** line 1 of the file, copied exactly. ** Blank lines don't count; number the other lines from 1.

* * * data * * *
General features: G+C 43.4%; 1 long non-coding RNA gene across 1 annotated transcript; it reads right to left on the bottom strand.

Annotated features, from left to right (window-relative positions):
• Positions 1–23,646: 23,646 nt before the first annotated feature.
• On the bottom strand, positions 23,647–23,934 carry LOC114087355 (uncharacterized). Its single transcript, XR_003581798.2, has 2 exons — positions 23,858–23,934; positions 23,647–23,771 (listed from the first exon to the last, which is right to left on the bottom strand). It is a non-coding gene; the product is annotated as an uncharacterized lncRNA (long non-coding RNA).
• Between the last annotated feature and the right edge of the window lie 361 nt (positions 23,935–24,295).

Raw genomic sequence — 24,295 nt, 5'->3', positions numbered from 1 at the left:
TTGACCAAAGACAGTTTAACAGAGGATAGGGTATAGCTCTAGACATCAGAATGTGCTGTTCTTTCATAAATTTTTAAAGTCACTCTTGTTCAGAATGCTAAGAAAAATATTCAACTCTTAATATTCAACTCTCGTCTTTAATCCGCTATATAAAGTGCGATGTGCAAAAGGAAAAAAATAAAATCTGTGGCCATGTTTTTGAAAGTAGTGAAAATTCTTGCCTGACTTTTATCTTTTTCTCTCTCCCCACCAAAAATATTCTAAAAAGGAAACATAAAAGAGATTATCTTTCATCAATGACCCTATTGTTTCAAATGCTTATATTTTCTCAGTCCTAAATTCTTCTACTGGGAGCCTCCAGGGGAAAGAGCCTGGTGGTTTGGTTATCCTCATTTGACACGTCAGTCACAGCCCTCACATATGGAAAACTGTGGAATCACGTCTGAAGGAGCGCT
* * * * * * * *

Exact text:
General features: G+C 43.4%; 1 long non-coding RNA gene across 1 annotated transcript; it reads right to left on the bottom strand.